TikTok and X, for example, both pointed to their recent efforts to combat child sexual exploitation on their platforms in statements ahead of the hearing.

Snap CEO Evan Spiegel is also set to argue that Snapchat is different from other social platforms like Instagram and TikTok, because most of its users aren’t there to consume content promoted by an algorithmically run feed, according to prepared testimony released Wednesday morning.

Lawmakers say that the longer platforms drag their heels on meaningful changes, the more harm and the more victims it will produce.

‘We had no idea the damage they could cause’

One of social media’s self-described victims is Rosemarie Calvoni, a woman who is suing Meta and other social media companies over her daughter’s struggle with anorexia.

Calvoni blames Meta for sending her daughter down a rabbit hole of eating disorder content, leading to inpatient treatment and multiple relapses that have caused her to miss “most of high school.”

“When these platforms were first launched, we had no idea of the damage they could cause, not only to my daughter but our family as a unit,” Calvoni told reporters on a call Tuesday.

Facebook whistleblower Arturo Béjar went public and told US lawmakers last year that Meta and other execs disregarded his survey research finding that, among other things, more than 25% of 13-to-15-year-olds have reported receiving unwanted sexual advances on Instagram.

Meta has since said it offers tools for users to customize their experiences on company platforms, and that it has proposed federal legislation requiring app stores to verify the ages of their users.

In recent weeks, Meta has also begun hiding more “age-inappropriate” content in teens’ feeds and restricting teens from receiving direct messages from people they don’t follow.

New Meta docs raise questions about Zuckerberg culpability

Senior Meta executives tried to sound the alarm internally about Instagram and Facebook’s handling of kid safety in 2021, according to new documents published Wednesday by Blumenthal and Tennessee Republican Sen. Marsha Blackburn.

The new communications include warnings to Zuckerberg that “we are not on track” and that the company faces “increased regulatory risk” due to underinvestment in user safety.

The issue would culminate in a public relations disaster and harm to Meta’s future metaverse ambitions, executives warned, if the company did not urgently hire dozens of new employees to meet the challenge.

The documents were provided to lawmakers by Meta in response to earlier requests for information.

Two years after the warnings, however, Zuckerberg has instead laid off thousands of employees, including staff dedicated to user well-being. And his company is confronting a rising global tide of litigation and regulation.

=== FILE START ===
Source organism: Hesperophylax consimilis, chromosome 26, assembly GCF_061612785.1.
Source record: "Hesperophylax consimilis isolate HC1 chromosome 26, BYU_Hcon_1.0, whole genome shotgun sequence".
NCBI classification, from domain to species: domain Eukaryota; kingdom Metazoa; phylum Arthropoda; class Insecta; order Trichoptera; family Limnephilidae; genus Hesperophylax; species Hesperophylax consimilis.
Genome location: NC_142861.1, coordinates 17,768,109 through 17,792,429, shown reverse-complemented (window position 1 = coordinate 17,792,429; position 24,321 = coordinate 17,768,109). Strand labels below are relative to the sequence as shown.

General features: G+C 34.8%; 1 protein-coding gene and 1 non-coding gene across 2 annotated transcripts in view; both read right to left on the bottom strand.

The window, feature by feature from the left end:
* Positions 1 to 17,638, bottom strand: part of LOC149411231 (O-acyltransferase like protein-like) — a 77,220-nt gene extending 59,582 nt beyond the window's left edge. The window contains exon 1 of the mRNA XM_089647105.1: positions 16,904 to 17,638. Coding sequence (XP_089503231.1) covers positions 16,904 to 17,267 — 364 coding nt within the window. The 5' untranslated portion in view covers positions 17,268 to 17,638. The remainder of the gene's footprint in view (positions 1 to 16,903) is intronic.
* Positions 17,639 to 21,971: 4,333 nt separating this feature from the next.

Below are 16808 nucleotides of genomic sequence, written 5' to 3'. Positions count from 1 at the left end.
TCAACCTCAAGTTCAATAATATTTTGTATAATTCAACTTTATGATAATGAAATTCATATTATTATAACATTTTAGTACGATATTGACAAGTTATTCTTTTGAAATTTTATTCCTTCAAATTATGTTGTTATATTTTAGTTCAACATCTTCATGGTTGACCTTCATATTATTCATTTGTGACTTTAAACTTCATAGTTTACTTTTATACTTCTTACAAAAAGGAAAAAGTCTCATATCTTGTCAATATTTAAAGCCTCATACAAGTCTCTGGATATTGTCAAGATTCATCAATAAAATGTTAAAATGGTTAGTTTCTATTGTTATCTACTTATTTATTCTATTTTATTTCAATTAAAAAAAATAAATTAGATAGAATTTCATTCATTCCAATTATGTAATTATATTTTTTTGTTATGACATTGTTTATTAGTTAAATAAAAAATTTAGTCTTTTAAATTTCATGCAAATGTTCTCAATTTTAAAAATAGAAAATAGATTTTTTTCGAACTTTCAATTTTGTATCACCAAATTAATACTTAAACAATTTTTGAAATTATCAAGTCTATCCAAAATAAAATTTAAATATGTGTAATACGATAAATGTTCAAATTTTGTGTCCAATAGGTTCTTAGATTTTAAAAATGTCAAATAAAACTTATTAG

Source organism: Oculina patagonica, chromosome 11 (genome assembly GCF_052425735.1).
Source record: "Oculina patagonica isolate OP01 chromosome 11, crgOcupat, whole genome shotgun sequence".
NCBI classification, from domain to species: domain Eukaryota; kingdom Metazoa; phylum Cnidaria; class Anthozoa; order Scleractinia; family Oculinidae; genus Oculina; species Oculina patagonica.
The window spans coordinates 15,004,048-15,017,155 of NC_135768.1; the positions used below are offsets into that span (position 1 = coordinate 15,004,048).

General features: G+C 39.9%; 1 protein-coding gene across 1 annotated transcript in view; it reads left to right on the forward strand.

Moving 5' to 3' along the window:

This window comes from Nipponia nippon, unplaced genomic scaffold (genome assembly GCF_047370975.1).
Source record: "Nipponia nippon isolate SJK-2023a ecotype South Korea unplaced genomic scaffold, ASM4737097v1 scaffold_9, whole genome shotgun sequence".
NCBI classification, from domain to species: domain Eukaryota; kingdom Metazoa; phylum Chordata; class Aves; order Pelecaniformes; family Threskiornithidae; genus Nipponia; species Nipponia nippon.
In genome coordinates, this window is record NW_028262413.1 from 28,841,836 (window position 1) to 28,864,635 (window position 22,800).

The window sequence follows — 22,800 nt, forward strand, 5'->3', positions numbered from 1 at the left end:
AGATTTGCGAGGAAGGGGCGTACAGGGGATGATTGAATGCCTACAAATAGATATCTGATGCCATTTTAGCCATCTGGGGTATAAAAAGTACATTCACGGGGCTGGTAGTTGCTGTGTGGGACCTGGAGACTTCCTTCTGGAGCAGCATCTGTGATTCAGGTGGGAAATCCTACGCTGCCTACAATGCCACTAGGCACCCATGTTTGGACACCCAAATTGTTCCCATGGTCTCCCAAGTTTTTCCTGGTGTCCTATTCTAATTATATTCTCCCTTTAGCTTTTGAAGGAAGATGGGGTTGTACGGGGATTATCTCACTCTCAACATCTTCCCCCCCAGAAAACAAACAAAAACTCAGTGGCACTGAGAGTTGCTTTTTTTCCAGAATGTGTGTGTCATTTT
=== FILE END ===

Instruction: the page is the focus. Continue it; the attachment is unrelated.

The newly released communications provide some of the most specific and direct evidence to date suggesting that Zuckerberg ignored or rebuffed efforts by senior company officials, including then-COO Sheryl Sandberg and President of Global Affairs Nick Clegg, to invest more heavily in the mental health of Meta’s users.

While aspects of Meta’s 2021 email exchanges have been previously described in a lawsuit filed by the state of Massachusetts against the company, Wednesday’s release included copies of some of the correspondence. These detail how some within Meta described the issue as a brewing risk for the company.

In one August 2021 email, Clegg — presenting a proposal developed by Meta’s head of health and other VPs — told Zuckerberg a growing number of policymakers worldwide have “publicly and privately” expressed concerns about Facebook and Instagram’s possible effects on teen mental health.

Clegg and other executives called for hiring at least 45 new employees in 2022 to deal with safety issues, some of whom would form a dedicated team focused on well-being across the company’s apps.

Ideally, Clegg said, Zuckerberg would authorize as many as 124 new hires, but acknowledged that financial pressures could make it difficult.

After months of radio silence from Zuckerberg, Clegg tried to follow up, this time with a slimmed-down proposal that envisioned either 25 new hires or, if even that was infeasible, just seven.

“This would be the bare minimum needed to meet basic policymaker inquiries,” Clegg wrote to Zuckerberg on Nov. 10, 2021.

Soon after, Sandberg told Clegg: “I am supportive of this and will follow up.”

But she also tried to manage his expectations, adding that “as you know, we have overall budgeting issues across the board so no promises on what will happen.”

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What you need to know as Big Tech executives defend social media safety on Capitol Hill